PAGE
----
WASHINGTON— U.S. House members engaged in robust but lopsided debate Tuesday on legislation to protect same-sex and interracial marriages, amid concerns that the Supreme Court ruling overturning Roe v. Wade abortion access could jeopardize other rights criticized by many conservative Americans.
Ahead of the late afternoon vote, Democrats argued intensely in favor of enshrining marriage equality in federal law, while Republicans steered clear of openly rejecting gay marriage. Instead, some GOP lawmakers portrayed the bill as unnecessary amid other issues facing the nation.
Tuesday’s election-year roll call was partly political strategy, forcing all House members, Republicans and Democrats, to go on the record with their views. It also reflected the legislative branch pushing back against an aggressive court that has sparked fears it may revisit apparently settled U.S. laws.
“For me, this is personal,” said Rep. Mondaire Jones, D-N.Y., who said he was among nine openly gay members of the House.
“Imagine telling the next generation of Americans, my generation, we no longer have the right to marry,” he said. “Congress can’t allow that to happen.”
While the Respect for Marriage Act is expected to pass the House, with a Democratic majority, it is almost certain to stall in the evenly split Senate, where most Republicans would likely join a filibuster to block it. It’s one of several bills, including those enshrining abortion access, that Democrats are proposing to confront the court’s conservative majority. Another bill, guaranteeing access to contraceptive services, is set for a vote later this week.
Polling shows a majority of Americans favor preserving rights to marry whom one wishes, regardless of the person’s sex, gender, race or ethnicity, a long-building shift in modern mores toward inclusion.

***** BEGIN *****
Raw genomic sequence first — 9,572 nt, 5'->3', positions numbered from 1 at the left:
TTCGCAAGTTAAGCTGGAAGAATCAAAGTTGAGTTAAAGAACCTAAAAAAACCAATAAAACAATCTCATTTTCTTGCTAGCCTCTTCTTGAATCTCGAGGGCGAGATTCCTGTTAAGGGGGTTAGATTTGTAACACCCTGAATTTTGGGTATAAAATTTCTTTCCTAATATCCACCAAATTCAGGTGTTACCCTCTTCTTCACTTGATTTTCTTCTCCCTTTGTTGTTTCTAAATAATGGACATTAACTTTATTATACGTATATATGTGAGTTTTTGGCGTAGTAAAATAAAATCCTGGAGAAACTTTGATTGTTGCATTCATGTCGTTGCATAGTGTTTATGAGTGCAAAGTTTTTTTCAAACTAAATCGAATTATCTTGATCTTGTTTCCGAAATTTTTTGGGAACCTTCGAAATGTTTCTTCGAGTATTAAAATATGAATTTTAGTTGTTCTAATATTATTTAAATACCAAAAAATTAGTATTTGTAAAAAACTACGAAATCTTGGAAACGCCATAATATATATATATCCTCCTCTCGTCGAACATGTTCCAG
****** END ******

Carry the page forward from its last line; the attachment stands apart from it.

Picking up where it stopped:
A Gallup poll in June showed broad and increasing support for same-sex marriage, with 70% of U.S. adults saying they think such unions should be recognized by law as valid. The poll showed majority support among both Democrats (83%) and Republicans (55%).
Approval of interracial marriage in the U.S. hit a six-decade high at 94% in September, according to Gallup.
“The extremist right-wing majority on the Supreme Court has put our country down a perilous path,” said Rep. Mary Gay Scanlon, D-Pa., in a floor speech setting Tuesday’s process in motion.
“It’s time for our colleagues across the aisle to stand up and be counted. Will they vote to protect these fundamental freedoms? Or will they vote to let states take those freedoms away?”
But Republicans insisted Tuesday that the court was only focused on abortion access in June when it struck down the nearly 50-year-old Roe v. Wade ruling, and they argued that same-sex marriage and other rights were not threatened.
In fact, of all the Republicans who rose to speak during the morning debate, almost none directly broached the subject of same-sex or interracial marriage.